These patients are prime candidates for NG or NI feeding if the gastrointestinal tract is normal, as in the case of critical care, anorexia (usually secondary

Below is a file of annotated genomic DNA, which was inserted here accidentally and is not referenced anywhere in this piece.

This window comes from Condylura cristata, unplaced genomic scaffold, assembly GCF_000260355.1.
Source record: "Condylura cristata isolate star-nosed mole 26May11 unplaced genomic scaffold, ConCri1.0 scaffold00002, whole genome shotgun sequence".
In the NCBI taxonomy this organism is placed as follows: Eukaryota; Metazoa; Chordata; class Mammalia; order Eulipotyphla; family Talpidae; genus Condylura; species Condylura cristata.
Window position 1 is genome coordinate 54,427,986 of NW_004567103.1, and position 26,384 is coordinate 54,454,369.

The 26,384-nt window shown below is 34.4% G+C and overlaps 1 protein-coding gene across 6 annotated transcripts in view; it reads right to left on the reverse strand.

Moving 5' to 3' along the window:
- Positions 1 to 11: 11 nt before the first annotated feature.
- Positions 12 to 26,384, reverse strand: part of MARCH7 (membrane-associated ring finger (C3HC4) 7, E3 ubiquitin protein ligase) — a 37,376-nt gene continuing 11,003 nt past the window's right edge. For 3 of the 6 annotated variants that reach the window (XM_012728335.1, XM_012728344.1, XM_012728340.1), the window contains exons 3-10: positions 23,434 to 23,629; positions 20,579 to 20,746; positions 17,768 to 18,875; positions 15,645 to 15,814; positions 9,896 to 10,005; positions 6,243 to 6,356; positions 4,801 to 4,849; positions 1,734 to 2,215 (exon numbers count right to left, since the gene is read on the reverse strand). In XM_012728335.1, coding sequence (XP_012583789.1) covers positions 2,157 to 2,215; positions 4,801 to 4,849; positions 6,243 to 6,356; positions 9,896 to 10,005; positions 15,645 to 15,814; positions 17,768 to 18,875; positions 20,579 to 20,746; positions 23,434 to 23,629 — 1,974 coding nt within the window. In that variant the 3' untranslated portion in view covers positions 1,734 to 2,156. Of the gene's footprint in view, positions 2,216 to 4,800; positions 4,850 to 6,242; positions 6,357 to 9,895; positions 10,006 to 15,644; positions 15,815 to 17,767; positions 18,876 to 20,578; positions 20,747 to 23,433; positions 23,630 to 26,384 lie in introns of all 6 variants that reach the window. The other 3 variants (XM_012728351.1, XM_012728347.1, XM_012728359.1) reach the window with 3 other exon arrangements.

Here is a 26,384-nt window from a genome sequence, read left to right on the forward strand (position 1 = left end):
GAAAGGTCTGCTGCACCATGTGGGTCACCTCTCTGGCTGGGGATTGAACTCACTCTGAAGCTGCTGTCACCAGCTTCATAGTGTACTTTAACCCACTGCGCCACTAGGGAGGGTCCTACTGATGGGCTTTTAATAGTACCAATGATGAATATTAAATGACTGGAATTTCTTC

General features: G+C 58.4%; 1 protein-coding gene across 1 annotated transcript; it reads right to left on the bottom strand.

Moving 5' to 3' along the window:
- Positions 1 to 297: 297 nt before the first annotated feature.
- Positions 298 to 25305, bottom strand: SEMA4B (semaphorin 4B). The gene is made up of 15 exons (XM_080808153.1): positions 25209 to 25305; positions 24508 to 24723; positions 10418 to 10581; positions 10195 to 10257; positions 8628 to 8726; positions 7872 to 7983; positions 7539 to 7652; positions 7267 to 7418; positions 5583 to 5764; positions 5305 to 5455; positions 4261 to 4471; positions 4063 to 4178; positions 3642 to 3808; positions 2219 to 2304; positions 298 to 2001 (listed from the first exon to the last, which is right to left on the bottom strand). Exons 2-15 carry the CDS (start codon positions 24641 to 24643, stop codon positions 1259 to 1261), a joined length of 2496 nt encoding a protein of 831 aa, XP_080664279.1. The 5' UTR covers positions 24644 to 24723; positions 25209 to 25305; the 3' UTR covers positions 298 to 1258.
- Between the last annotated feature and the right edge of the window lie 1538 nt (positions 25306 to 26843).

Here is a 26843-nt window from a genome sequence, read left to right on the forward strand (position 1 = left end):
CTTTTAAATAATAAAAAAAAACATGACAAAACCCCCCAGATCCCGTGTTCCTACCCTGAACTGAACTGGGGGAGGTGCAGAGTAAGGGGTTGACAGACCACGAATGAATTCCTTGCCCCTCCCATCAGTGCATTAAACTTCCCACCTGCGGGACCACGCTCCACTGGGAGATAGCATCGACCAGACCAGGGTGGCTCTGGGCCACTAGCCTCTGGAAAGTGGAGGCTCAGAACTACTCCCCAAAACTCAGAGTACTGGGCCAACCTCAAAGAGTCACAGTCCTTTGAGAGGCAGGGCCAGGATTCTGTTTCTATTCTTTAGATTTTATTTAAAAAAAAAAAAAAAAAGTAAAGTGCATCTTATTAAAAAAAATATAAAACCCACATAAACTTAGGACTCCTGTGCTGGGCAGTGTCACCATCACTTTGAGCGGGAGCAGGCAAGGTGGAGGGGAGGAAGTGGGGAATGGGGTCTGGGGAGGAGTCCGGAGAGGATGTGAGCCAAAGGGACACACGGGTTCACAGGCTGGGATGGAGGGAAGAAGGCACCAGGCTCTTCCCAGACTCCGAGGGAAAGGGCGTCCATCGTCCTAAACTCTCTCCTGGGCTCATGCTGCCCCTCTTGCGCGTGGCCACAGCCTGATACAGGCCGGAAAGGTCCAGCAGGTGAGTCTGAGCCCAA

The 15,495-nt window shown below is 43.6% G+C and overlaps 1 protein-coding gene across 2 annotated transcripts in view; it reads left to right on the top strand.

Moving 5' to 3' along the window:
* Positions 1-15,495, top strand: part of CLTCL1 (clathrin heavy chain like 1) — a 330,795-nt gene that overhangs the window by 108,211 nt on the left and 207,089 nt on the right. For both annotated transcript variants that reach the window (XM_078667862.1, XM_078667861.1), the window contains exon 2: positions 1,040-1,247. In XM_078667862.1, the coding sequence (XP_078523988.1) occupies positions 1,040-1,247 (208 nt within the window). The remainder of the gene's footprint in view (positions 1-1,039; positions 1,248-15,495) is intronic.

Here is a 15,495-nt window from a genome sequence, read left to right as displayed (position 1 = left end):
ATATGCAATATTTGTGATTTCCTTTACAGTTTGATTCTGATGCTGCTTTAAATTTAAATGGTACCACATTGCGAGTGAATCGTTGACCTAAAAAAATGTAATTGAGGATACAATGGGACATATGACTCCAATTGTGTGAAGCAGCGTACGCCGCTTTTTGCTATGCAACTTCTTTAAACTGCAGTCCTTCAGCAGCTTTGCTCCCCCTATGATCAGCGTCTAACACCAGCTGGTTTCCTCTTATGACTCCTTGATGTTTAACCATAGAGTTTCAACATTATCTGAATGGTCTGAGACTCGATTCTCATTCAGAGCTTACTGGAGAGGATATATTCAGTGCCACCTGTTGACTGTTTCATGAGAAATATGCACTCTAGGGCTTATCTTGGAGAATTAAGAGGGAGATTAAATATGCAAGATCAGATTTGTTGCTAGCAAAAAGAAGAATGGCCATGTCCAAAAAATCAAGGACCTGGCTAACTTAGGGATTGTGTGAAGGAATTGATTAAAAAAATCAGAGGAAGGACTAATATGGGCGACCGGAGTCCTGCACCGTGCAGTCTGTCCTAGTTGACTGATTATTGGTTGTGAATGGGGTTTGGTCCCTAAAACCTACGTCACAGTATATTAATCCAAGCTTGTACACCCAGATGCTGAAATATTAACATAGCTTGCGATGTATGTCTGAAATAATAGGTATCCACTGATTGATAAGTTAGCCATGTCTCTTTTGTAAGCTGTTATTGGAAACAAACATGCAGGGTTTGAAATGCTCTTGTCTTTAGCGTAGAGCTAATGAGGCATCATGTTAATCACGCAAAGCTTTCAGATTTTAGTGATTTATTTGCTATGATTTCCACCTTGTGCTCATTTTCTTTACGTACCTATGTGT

to disease and malnutrition), neurological impairment preventing oral feeding, substantially increased requirements with relative anorexia (e.g., in burn cases), or chronic obstructive lung disease with severe dyspnea. However, for diseases of the pharynx, esophagus, or stomach or in cases of surgery of the esophagus, stomach, or pancreas, patients usually require intubation of the stomach or intestine by percutaneous gastrostomy or operative jeju-nostomy to allow feeding beyond the site of obstruction. If there is an abnormality of the intestinal tract, such as short bowel with more than 60 cm of available small intestine, IBD, or chronic partial bowel obstruction, diets must be delivered carefully with the aid of a pump to avoid surges of delivered fluid diets and consequent distension of the bowel. Despite careful selection, a proportion of patients expectantly fed via the nasogastric or nasoenteral route will show intolerance, complications, or inability to meet target nutrient intake without clinically unacceptable side effects. For example, in trials of patients with Crohn's disease, approximately 20% of patients could not tolerate nasogastric feeding. When EN fails or cannot be used for reasons given previously, then parenteral nutrition (PN) must be used.
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